Intel wants Germany to give it an extra $5 billion in subsidies to build a chips factory

Patrick Gelsinger, chief executive officer of Intel Corp., speaks to members of the media after a Senate Commerce, Science and Transportation Committee hearing in Washington, D.C., U.S., on Wednesday, March 23, 2022.
Ting Shen/Bloomberg — Getty Images

Intel Corp. is seeking an additional 4 billion to 5 billion euros in subsidies from the German government to move ahead with a chip manufacturing complex in the eastern part of the country, according to people familiar with the matter. 

The chip designer had already reached a deal to build a plant in Magdeburg with 6.8 billion euros ($7.2 billion) in government subsidies, subject to approval from the European Commission. But it postponed the start of construction on the project at the end of last year due to economic headwinds and is now looking for more aid, said the people, who asked not to be identified because the information isn’t public. 

“Disruptions in the global economy have resulted in increased costs, from construction materials to energy,” Santa Clara, California-based Intel said in a statement. “We appreciate the constructive dialogue with the federal government to address the cost gap that exists with building in other locations and make this project globally competitive.”

Intel announced a massive expansion plan across Europe last year that, at the time, was worth 33 billion euros, including a research center in France and an expansion of its existing chip facility in Ireland. Chief among the plans was the chip production site that Magdeburg would become home to after it outbid other sites across Europe. Since Russia’s war in Ukraine broke out in early 2022, energy prices in Europe have proven extremely volatile, skyrocketing last year to record levels. Inflation has also sent the costs of construction and materials soaring. 

The German economic ministry declined to comment on its discussions with Intel, but pointed to the EU’s goal of producing 20% of the world’s semiconductors by 2030.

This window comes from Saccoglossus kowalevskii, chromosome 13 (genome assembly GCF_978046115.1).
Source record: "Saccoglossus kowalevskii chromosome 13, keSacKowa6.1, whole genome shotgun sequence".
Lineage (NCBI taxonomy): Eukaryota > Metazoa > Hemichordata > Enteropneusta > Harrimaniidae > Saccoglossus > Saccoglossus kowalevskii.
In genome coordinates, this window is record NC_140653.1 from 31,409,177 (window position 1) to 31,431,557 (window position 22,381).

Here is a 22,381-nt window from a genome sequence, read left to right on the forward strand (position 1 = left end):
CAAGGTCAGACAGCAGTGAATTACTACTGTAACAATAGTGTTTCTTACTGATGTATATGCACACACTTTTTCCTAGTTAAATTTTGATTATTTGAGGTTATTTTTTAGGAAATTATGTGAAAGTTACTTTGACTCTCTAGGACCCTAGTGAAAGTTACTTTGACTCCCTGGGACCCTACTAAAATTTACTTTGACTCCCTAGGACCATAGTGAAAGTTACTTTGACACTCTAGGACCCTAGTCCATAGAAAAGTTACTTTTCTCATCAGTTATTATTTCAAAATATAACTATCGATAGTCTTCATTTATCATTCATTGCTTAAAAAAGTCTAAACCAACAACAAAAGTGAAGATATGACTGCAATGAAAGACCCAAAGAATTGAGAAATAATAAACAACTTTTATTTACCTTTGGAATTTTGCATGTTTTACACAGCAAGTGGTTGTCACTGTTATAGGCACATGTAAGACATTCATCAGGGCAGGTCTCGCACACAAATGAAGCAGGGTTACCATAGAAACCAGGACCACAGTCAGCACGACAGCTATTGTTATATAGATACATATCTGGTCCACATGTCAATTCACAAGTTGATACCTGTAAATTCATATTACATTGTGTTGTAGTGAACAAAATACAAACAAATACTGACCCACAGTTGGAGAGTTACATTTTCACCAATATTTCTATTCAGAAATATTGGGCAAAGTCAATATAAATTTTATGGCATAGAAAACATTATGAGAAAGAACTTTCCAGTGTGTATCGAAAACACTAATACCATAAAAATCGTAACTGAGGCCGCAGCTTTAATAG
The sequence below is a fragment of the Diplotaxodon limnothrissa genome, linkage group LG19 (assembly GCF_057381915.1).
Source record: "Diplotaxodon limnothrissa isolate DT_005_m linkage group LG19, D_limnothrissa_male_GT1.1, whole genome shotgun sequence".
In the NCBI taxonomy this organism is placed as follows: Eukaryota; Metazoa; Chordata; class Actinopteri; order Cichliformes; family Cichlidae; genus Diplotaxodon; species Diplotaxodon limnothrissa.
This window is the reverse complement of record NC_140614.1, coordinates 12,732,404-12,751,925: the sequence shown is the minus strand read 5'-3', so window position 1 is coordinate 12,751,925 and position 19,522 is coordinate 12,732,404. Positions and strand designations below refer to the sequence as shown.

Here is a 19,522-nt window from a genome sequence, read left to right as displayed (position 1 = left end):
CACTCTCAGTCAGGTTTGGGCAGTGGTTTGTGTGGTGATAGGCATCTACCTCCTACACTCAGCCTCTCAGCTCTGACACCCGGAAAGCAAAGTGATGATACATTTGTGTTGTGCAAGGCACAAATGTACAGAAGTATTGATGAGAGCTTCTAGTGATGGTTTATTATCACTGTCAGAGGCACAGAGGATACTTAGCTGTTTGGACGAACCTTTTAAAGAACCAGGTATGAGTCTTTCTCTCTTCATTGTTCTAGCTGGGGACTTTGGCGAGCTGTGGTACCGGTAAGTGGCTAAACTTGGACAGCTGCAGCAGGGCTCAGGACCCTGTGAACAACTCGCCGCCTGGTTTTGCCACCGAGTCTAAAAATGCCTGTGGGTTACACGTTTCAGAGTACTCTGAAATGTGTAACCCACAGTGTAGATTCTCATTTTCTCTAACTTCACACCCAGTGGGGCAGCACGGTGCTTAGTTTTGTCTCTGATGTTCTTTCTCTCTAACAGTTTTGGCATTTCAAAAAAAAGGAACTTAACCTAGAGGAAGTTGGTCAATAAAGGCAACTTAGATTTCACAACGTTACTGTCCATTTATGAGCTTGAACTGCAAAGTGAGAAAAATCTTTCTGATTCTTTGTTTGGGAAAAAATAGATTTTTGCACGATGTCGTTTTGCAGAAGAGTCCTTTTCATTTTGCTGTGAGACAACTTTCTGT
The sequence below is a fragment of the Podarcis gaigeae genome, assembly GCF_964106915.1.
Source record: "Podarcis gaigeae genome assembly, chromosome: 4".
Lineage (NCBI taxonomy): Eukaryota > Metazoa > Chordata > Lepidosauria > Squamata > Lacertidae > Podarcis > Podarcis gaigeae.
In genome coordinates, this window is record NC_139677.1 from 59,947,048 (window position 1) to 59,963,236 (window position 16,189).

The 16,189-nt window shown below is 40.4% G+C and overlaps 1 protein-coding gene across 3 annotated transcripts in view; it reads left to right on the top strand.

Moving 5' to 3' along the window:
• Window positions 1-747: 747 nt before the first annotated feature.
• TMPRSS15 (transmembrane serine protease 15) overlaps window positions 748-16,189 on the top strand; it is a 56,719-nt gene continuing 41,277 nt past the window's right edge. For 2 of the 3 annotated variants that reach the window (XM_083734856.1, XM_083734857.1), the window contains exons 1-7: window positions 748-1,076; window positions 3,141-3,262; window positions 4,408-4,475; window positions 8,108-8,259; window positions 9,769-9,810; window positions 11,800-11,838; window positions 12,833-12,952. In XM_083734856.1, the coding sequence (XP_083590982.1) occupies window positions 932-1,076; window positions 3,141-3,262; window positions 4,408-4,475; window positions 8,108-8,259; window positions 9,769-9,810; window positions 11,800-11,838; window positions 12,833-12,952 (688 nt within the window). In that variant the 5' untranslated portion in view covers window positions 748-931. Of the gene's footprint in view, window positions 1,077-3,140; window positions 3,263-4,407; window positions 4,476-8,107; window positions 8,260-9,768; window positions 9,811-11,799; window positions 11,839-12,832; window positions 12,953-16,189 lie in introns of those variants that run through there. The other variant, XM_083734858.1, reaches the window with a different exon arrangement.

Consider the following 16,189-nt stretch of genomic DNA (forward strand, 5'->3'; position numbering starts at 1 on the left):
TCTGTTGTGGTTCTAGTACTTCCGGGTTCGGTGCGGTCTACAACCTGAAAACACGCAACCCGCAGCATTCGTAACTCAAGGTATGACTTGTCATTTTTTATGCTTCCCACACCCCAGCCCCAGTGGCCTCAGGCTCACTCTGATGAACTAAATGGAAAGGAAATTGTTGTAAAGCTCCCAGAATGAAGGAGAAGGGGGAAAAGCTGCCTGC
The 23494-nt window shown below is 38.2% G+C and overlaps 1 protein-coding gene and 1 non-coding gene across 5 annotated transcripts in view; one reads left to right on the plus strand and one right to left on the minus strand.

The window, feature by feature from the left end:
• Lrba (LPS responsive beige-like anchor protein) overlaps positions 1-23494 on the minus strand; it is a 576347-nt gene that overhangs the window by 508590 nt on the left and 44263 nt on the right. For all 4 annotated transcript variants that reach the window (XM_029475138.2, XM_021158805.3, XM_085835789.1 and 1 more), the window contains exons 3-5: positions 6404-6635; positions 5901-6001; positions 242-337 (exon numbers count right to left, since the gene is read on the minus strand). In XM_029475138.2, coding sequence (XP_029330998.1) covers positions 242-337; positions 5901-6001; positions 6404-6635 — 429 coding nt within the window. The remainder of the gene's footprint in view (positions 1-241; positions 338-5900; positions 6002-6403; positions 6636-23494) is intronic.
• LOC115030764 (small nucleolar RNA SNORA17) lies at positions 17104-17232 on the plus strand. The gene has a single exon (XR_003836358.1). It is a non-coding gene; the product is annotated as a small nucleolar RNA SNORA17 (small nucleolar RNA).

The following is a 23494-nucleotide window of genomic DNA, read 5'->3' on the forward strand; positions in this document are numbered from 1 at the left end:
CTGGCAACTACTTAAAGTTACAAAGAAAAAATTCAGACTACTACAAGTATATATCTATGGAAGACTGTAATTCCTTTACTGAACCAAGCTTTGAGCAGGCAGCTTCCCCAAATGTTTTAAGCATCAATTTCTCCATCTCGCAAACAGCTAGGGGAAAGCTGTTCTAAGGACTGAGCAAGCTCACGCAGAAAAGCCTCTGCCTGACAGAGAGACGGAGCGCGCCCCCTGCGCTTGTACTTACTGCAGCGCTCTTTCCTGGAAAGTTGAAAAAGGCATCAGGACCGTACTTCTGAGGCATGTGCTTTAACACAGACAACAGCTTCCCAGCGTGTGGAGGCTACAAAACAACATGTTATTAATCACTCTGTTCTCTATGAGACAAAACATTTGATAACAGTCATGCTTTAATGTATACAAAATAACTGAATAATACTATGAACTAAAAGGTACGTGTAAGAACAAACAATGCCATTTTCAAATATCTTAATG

“With this goal in mind, the federal government is prepared to support the semiconductor industry in Germany with several billion euros and to enable new factories to be set up,” it said. The ministry said that any additional funding would need approval from the European Commission.

Under Chief Executive Pat Gelsinger, Intel has embarked on a massive build out of new production aimed at regaining leadership of the semiconductor industry and helping rebalance the concentration of manufacture of the crucial components in East Asia. Intel is in competition with rivals including Taiwan Semiconductor Manufacturing Co. and Samsung Electronics Co. for government aid being offered in the US and Europe, making early approval, funding and commencement of the projects vital.

Intel had originally estimated that the project in Germany would cost 17 billion euros but now expects to spend 30 billion, according to the people familiar with the situation. Like most projects that will receive government funding through the EU’s Chips Act, Intel was expecting roughly 40% its project to be subsidized, people familiar with the situation said. While the company was expecting government funds, they said, it’s also open to other sources of government aid including tax breaks or energy subsidies.

Intel’s expansions in Ireland and France, meanwhile, remain largely on track, according to people familiar with the projects. 

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